United we conquer ! Here is to The A-team 🙌🏼 . .(Climbing team ) @mingma_david_sherpa , @gesmantamang , @geljen_sherpa_ @zekson_srpa ,Halung Dorchi . . . The journey of 14/7 has tested us all the way though at many levels. Together we have been through so much, we climbed not only as a team but as brothers with one sole goal to make the impossible possible pushing the human limitations to next level. Now, the BROTHERHOOD that we share between us is even STRONGER ! . . #trust #brotherhood #team . . 14/14 ✅ #14peaks7months #History . . #nimsdai #BremontProjectPossible ‬ #dedication #resilience #extremehighaltitudemountaineering #uksf #extremeoftheextreme #nolimit #silxo #ospreyeurope #antmiddleton #digi2al #adconstructiongroup #omnirisc #summitoxygen #inmarsat #thrudark #gurkhas #sherpas #elitehimalayanadventures #alwaysalittlehigher

A post shared by Nirmal Purja MBE – Nimsdai (@nimsdai) on

Apparently, he could’ve made better time had it not been for a few hiccups along the way—from being help up for permissions to climb in Tibet, to stretching out his Lhotse, Everest, and Makalu climbs to take a break. During his descent from Annapurna, Purja and his team rescued Malaysian climber Wui Kin Chin, who was not doing well at 7500m. On their descent of Kanchenjunga, Purja and his team gave up their oxygen to three climbers who had run out of their supply. While climbing Everest, he had to wait in line for hours, and ended up taking the viral photograph of the “traffic jam” on Everest.

Today, Nims gave a shout out to his teammates on Instagram, “United we conquer! Here is to The A-team! The journey of 14/7 has tested us all the way though at many levels. Together we have been through so much, we climbed not only as a team but as brothers with one sole goal to make the impossible possible pushing the human limitations to the next level. Now, the BROTHERHOOD that we share between us is even STRONGER!”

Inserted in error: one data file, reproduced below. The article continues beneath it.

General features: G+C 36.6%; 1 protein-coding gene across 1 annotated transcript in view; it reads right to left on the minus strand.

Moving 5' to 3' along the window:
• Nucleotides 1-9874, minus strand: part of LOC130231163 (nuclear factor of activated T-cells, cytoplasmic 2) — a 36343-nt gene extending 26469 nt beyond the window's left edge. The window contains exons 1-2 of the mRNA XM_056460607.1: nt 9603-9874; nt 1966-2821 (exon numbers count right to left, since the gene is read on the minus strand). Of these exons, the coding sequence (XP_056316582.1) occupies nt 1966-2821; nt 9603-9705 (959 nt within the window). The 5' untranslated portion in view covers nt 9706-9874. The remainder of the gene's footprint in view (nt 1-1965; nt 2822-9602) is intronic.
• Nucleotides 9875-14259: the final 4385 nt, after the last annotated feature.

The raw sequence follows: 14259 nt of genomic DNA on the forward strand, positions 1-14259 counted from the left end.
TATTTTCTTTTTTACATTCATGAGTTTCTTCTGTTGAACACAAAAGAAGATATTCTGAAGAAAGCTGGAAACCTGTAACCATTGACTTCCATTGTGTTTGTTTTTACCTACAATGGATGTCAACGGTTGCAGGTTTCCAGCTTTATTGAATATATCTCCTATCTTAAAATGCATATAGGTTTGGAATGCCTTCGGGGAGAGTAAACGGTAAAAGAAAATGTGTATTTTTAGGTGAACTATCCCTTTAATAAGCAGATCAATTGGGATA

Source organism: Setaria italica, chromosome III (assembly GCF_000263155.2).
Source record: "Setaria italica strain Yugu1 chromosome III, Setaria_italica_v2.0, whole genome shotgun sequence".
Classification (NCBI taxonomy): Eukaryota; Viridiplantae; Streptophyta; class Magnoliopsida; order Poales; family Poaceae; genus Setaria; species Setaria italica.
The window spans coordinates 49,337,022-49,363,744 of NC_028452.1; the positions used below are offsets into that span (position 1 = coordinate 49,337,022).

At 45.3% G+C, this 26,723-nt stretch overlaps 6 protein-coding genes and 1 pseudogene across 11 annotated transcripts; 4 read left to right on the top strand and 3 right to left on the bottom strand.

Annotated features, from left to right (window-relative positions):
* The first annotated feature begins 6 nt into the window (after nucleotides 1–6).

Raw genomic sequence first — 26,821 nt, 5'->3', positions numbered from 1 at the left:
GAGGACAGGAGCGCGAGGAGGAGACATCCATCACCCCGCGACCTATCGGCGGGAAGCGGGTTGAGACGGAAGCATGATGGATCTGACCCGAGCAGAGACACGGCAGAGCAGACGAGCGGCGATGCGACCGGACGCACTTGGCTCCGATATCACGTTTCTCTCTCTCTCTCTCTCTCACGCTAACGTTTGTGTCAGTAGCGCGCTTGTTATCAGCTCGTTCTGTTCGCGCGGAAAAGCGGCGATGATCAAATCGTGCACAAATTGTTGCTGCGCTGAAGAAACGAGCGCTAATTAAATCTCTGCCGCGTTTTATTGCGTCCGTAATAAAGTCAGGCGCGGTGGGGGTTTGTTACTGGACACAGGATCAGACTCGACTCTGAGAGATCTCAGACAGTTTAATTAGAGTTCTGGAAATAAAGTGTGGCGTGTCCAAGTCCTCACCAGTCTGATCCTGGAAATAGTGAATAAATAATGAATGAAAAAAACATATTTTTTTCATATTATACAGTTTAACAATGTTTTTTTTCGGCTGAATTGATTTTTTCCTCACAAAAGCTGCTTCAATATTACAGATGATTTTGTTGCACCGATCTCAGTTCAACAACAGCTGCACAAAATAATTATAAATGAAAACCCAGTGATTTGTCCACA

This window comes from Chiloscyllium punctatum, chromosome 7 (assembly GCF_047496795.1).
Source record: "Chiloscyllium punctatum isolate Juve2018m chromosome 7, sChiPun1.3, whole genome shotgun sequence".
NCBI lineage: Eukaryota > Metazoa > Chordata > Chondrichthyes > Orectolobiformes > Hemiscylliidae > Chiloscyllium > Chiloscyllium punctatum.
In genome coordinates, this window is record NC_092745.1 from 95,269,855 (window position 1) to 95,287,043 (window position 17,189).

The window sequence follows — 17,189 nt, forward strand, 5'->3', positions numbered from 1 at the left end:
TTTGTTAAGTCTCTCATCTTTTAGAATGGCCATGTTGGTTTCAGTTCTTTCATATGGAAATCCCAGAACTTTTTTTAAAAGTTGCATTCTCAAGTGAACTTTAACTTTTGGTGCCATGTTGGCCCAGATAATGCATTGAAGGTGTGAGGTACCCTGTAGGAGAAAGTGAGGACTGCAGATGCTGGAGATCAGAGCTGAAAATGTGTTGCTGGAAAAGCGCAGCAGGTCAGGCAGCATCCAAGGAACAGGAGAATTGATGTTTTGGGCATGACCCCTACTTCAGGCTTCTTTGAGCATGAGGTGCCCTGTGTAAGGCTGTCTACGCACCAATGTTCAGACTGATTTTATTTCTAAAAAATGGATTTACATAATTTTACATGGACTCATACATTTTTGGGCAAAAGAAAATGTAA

Apart from climbing all 14 of the world’s 8000m peaks in under 7 months, and partly due to this enormous feat, he also holds a few other records—most 8000m mountains in the spring season (climbing six), most 8000m mountains in the summer season (climbing five), fastest summit of the three highest mountains in the world—Everest, K2, and Kanchenjunga, fastest summit of the five highest mountains in the world—Everest, K2, Kanchenjunga, Lhotse and Makalu, fastest lower 8000ers, Gasherbrum 1, 2, and Broad Peak, and fastest higher 8000ers, consecutive summits of Everest, Lhotse and Makalu in 48 hours (beats his own previous record of five days).

The backbone of the climbing industry in Nepal, sherpas are often overlooked and don’t get nearly as much international recognition as their comrades from the west. In Purja’s case, as his website mentions, the reason you may not have heard of him before is that he spent the last 16 years serving in the UK military. For more information on Purja, head over to projectimpossible.co.uk.